Summary: When you come face to face with the King: 1. You have to understand who you are. 2. You have to understand your options. 3. You have to understand that there is only one option.

Kings at War

Luke 14:25-33

There used to be a Visa commercial on TV that had a young tough telling his gorgeous girlfriend that he wanted everyone to know he loved her. She asks if he is sure that this is what he wants to do. The next scene has the guy sitting in a chair at a tattoo parlor. He is going to express his love for his girlfriend, whose name is Donna, by getting her name tattooed on his arm inside a big red heart, but he remembered about halfway through the procedure that he had not asked how much it would cost. The burly guy giving the tattoo mutters that it will be $50.00. The guy getting the tattoo pulls out all the money he has in his pocket and says, “Oh, I only have $41.” The commercial then cuts to the guy and his girlfriend Donna outside the tattoo parlor on the sidewalk. Donna is storming off, and the guy is yelling after her, “I’ll get it fixed!” The camera then zooms in on the tattoo which reads, “I love Don!” He didn’t count the cost, and he paid the price. If he had listened to the words of Jesus about counting the cost before you do something he would never have gotten himself in that position.

Counting the cost plays a big part in our spiritual lives. There are many people who want to be a Christian, but they do not think about the cost. It sounds great to be forgiven, have the promise of heaven and experience the love of God. And it is all free — given to us without cost. The book of Revelation quotes Jesus as saying, “It is done. I am the Alpha and the Omega, the Beginning and the End. To him who is thirsty I will give to drink without cost from the spring of the water of life” (Revelation 21:6). Having a relationship with God cannot be bought, and there is no way we can earn it. It has to be a gift, otherwise it would never be ours, because there is no way we could afford it. The Bible calls this grace. But there is a great cost in an important sense.

It’s like this. Let’s say that I decided I would like to climb Mount Everest. My understanding is that it costs around $70,000 to make the climb, and I have no way of coming up with that kind of money. But suppose there is a benevolent businessman who is a very close friend and is willing to sponsor me. He pays the airfare, the fees, and buys all the food and equipment. He hires the guides and pays for the training. He knows all the things I will need. It is totally free for me. But if I accept this generous offer, there is still a great cost to me. First of all, I have to actually climb the mountain — I can’t just talk about it. The focus and direction of my life will totally change. I will have to eliminate some things from my life. There will be months of training before the climb and grueling effort during the climb. There will be great sacrifices. I will think about the climb every day. It will literally take over my life. The trip to Mount Everest has been given to me for free, but there is still a great cost on my part.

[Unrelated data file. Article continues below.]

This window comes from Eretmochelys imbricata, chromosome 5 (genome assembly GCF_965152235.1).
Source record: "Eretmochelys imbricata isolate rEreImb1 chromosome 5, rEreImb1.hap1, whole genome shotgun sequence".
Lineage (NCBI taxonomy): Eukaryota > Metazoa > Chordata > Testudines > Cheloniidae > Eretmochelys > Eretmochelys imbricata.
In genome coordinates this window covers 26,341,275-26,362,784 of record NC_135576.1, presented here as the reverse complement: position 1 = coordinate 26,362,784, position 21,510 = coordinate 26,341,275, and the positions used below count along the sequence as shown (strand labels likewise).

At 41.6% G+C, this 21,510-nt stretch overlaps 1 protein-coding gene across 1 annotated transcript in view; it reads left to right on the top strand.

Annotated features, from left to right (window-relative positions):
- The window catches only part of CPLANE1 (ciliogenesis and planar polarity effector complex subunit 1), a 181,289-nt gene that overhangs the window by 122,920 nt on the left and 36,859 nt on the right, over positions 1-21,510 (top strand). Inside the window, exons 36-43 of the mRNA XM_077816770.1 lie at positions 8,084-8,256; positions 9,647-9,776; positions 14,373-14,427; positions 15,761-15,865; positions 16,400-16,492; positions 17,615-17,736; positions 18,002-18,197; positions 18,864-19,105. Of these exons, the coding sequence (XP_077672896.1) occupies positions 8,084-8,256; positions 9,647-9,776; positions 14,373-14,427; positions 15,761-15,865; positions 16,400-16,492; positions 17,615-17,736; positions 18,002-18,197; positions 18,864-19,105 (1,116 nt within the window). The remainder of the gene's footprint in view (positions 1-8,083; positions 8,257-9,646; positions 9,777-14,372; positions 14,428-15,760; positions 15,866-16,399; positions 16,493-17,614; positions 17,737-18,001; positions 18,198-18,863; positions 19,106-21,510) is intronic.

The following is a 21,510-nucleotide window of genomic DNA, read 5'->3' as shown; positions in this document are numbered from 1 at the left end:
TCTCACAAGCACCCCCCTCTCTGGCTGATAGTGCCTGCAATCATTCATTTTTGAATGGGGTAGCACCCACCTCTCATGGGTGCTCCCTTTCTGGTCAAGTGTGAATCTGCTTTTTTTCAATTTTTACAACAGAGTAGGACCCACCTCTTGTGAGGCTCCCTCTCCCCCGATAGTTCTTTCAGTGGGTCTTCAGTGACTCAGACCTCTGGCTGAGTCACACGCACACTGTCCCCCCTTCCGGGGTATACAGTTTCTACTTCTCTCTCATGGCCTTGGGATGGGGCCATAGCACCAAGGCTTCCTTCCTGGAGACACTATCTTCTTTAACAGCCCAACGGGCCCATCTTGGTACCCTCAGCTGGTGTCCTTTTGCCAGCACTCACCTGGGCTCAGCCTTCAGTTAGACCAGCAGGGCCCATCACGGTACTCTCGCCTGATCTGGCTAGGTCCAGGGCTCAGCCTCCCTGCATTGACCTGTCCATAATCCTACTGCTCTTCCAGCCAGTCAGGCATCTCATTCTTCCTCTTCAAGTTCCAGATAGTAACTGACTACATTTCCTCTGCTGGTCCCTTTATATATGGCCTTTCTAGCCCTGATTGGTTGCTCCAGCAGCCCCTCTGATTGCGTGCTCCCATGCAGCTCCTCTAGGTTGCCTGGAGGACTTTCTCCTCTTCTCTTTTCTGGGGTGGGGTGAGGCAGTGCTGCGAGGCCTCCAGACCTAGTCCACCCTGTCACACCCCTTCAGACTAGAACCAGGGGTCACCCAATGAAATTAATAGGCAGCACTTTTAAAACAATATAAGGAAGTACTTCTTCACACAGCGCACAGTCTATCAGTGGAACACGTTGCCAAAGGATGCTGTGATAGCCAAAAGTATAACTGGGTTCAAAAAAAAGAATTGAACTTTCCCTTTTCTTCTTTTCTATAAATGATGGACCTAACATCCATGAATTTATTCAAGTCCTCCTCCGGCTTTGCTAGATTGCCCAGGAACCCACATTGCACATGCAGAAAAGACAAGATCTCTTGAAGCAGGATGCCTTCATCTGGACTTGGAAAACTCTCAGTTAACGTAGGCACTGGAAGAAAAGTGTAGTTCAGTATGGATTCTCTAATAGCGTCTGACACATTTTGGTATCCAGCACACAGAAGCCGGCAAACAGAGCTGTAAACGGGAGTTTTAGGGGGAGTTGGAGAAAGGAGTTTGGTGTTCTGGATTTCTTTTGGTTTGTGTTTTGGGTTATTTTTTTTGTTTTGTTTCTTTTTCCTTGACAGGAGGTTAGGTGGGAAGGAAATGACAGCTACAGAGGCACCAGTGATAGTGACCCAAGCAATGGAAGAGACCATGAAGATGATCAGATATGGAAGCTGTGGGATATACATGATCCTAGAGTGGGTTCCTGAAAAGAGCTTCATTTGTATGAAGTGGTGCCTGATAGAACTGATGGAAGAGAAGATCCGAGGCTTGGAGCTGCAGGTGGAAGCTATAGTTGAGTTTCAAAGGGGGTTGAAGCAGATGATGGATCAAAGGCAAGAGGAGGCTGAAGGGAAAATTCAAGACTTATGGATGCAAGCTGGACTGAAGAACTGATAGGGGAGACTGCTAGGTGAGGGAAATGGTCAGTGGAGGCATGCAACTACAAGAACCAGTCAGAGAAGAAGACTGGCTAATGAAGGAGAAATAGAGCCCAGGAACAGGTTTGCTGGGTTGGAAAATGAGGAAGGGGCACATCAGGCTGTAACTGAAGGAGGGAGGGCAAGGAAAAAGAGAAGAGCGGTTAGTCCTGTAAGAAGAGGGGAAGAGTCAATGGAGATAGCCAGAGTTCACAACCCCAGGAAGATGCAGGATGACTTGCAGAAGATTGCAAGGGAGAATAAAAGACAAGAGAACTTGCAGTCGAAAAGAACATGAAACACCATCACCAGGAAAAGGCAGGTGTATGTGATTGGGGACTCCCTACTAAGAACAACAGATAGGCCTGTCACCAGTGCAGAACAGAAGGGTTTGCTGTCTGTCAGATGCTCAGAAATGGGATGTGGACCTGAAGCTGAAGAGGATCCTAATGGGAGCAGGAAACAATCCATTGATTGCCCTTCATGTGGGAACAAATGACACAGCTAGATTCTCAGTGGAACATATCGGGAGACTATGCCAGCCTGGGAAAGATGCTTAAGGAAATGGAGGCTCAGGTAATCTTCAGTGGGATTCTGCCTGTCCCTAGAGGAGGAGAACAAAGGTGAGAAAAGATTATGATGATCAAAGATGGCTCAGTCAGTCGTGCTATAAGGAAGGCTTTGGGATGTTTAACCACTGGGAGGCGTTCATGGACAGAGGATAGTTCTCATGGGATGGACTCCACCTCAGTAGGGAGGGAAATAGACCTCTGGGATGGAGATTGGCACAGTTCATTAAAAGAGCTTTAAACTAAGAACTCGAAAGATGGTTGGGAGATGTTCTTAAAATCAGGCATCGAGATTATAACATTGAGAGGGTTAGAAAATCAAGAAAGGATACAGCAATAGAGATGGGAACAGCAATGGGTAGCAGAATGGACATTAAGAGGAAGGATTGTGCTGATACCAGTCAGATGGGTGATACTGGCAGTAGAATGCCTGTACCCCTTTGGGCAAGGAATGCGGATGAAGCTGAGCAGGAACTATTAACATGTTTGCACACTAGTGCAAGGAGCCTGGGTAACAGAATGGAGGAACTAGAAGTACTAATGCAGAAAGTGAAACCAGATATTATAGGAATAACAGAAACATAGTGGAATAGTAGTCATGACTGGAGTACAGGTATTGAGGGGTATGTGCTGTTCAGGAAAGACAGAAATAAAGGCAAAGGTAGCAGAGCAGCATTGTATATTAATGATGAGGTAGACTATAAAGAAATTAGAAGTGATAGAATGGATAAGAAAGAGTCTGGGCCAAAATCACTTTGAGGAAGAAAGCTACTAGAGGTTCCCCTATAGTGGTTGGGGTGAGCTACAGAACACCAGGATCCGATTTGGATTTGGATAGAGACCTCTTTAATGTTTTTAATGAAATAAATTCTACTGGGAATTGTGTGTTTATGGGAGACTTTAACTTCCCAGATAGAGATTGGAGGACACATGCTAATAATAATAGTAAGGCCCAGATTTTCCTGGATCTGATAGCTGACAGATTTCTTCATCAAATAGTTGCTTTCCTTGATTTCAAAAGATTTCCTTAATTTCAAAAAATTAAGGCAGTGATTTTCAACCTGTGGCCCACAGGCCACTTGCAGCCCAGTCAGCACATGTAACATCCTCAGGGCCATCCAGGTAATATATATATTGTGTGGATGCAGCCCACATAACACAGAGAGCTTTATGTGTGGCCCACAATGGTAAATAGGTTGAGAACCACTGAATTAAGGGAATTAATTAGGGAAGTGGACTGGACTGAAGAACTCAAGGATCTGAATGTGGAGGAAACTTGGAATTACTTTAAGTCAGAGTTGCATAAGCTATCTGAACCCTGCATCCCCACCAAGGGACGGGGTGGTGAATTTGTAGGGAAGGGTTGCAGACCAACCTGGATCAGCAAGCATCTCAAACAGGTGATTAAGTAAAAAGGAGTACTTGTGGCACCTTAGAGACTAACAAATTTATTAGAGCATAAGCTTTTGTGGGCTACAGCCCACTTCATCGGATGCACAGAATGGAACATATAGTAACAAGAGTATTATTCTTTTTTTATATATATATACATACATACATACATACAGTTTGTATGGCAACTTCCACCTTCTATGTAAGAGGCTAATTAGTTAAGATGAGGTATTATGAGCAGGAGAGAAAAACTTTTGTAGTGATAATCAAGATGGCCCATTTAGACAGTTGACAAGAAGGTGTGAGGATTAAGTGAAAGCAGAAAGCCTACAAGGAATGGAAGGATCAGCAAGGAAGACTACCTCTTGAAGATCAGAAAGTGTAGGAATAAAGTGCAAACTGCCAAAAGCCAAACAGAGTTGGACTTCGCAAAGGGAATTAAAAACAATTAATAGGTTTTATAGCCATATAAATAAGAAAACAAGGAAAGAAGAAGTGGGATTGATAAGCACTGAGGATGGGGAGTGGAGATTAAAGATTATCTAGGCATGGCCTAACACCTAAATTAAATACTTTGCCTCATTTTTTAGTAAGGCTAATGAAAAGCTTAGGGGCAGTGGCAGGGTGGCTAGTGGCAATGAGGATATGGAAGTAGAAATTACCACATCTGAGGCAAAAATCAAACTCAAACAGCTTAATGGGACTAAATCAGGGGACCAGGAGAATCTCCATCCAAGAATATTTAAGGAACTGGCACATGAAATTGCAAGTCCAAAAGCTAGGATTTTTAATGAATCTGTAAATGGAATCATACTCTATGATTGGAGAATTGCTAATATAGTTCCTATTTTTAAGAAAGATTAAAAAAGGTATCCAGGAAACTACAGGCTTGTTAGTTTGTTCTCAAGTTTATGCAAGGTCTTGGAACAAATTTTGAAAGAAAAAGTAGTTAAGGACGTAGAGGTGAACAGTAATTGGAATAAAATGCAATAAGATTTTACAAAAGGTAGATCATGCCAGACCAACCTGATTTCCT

So many people come to the altar of a church and ask for their sins to be forgiven and for God to come into their lives, and walk away as though that is all there is to it. They have received the free gift, but they have not counted the cost. They think the issue is over when it has only begun. Count the cost before you begin the journey. This is the message of both the parables of Jesus which we have read today.

But I want to concentrate on the second parable. Let’s look at the lessons we find in Jesus’ words when he says, “Or suppose a king is about to go to war against another king. Will he not first sit down and consider whether he is able with ten thousand men to oppose the one coming against him with twenty thousand? If he is not able, he will send a delegation while the other is still a long way off and will ask for terms of peace. In the same way, any of you who does not give up everything he has cannot be my disciple” (Luke 14:31-33).

I think the first lesson in this parable is: You have to understand who you are. The Bible says that Jesus Christ is “Lord of all” (Acts 10:36). That means that there is a King of all the earth, and you are not him. You are part of his creation, not the Creator. God owns the world and everything in it. Anything you have is only on loan. When you die you will leave everything you have accumulated, and someone else will either take it or throw it away. As they say, “There are no U-Hauls behind a hearse.” Your pride will come to an end when you return to dust. You are not a king. You are a subject of the King. It is good to know your place and position. You will run into a great deal of trouble trying to be a king when you are not.

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